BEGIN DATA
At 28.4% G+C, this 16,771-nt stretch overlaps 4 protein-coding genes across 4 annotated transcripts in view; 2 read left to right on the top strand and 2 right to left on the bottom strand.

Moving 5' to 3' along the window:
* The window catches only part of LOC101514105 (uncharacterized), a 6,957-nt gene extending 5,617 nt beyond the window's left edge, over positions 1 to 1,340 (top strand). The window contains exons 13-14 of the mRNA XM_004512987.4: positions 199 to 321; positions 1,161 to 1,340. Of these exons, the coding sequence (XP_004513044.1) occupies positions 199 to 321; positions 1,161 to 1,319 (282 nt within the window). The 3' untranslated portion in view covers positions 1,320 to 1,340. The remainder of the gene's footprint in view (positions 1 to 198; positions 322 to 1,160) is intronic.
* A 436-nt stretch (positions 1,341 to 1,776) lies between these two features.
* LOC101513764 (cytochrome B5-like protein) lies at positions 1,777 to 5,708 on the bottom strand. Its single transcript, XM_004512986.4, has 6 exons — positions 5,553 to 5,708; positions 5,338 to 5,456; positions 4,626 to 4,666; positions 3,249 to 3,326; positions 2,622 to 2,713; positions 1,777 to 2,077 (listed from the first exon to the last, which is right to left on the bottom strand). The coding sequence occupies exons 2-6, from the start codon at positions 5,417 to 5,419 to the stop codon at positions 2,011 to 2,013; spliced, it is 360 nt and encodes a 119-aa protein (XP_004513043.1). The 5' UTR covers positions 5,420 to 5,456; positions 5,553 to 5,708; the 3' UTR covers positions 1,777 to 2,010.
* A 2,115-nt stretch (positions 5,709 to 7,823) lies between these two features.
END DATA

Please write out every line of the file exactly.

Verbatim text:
At 28.4% G+C, this 16,771-nt stretch overlaps 4 protein-coding genes across 4 annotated transcripts in view; 2 read left to right on the top strand and 2 right to left on the bottom strand.

Moving 5' to 3' along the window:
* The window catches only part of LOC101514105 (uncharacterized), a 6,957-nt gene extending 5,617 nt beyond the window's left edge, over positions 1 to 1,340 (top strand). The window contains exons 13-14 of the mRNA XM_004512987.4: positions 199 to 321; positions 1,161 to 1,340. Of these exons, the coding sequence (XP_004513044.1) occupies positions 199 to 321; positions 1,161 to 1,319 (282 nt within the window). The 3' untranslated portion in view covers positions 1,320 to 1,340. The remainder of the gene's footprint in view (positions 1 to 198; positions 322 to 1,160) is intronic.
* A 436-nt stretch (positions 1,341 to 1,776) lies between these two features.
* LOC101513764 (cytochrome B5-like protein) lies at positions 1,777 to 5,708 on the bottom strand. Its single transcript, XM_004512986.4, has 6 exons — positions 5,553 to 5,708; positions 5,338 to 5,456; positions 4,626 to 4,666; positions 3,249 to 3,326; positions 2,622 to 2,713; positions 1,777 to 2,077 (listed from the first exon to the last, which is right to left on the bottom strand). The coding sequence occupies exons 2-6, from the start codon at positions 5,417 to 5,419 to the stop codon at positions 2,011 to 2,013; spliced, it is 360 nt and encodes a 119-aa protein (XP_004513043.1). The 5' UTR covers positions 5,420 to 5,456; positions 5,553 to 5,708; the 3' UTR covers positions 1,777 to 2,010.
* A 2,115-nt stretch (positions 5,709 to 7,823) lies between these two features.